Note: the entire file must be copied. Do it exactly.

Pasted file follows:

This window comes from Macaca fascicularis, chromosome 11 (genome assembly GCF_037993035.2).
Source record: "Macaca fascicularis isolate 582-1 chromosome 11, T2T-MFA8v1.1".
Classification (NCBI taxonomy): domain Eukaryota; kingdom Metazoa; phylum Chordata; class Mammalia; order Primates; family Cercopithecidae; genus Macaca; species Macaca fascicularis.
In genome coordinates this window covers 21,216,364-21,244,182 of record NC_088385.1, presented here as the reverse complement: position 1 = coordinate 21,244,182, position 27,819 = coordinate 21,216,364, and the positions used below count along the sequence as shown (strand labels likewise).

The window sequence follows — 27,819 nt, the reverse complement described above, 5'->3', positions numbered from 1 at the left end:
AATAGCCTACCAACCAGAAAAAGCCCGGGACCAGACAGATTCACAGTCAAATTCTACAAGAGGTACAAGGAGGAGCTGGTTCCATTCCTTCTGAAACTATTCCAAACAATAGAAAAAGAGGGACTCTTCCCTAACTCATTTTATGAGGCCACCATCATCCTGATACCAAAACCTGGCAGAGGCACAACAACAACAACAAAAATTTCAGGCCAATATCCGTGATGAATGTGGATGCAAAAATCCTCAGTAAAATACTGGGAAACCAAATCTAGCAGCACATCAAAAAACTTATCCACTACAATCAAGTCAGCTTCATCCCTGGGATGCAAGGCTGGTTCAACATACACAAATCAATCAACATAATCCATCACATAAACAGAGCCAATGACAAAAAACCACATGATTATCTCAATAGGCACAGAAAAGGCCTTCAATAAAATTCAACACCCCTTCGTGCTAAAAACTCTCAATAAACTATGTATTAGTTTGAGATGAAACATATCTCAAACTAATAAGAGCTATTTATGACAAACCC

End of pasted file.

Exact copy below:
This window comes from Macaca fascicularis, chromosome 11 (genome assembly GCF_037993035.2).
Source record: "Macaca fascicularis isolate 582-1 chromosome 11, T2T-MFA8v1.1".
Classification (NCBI taxonomy): domain Eukaryota; kingdom Metazoa; phylum Chordata; class Mammalia; order Primates; family Cercopithecidae; genus Macaca; species Macaca fascicularis.
In genome coordinates this window covers 21,216,364-21,244,182 of record NC_088385.1, presented here as the reverse complement: position 1 = coordinate 21,244,182, position 27,819 = coordinate 21,216,364, and the positions used below count along the sequence as shown (strand labels likewise).

The window sequence follows — 27,819 nt, the reverse complement described above, 5'->3', positions numbered from 1 at the left end:
AATAGCCTACCAACCAGAAAAAGCCCGGGACCAGACAGATTCACAGTCAAATTCTACAAGAGGTACAAGGAGGAGCTGGTTCCATTCCTTCTGAAACTATTCCAAACAATAGAAAAAGAGGGACTCTTCCCTAACTCATTTTATGAGGCCACCATCATCCTGATACCAAAACCTGGCAGAGGCACAACAACAACAACAAAAATTTCAGGCCAATATCCGTGATGAATGTGGATGCAAAAATCCTCAGTAAAATACTGGGAAACCAAATCTAGCAGCACATCAAAAAACTTATCCACTACAATCAAGTCAGCTTCATCCCTGGGATGCAAGGCTGGTTCAACATACACAAATCAATCAACATAATCCATCACATAAACAGAGCCAATGACAAAAAACCACATGATTATCTCAATAGGCACAGAAAAGGCCTTCAATAAAATTCAACACCCCTTCGTGCTAAAAACTCTCAATAAACTATGTATTAGTTTGAGATGAAACATATCTCAAACTAATAAGAGCTATTTATGACAAACCC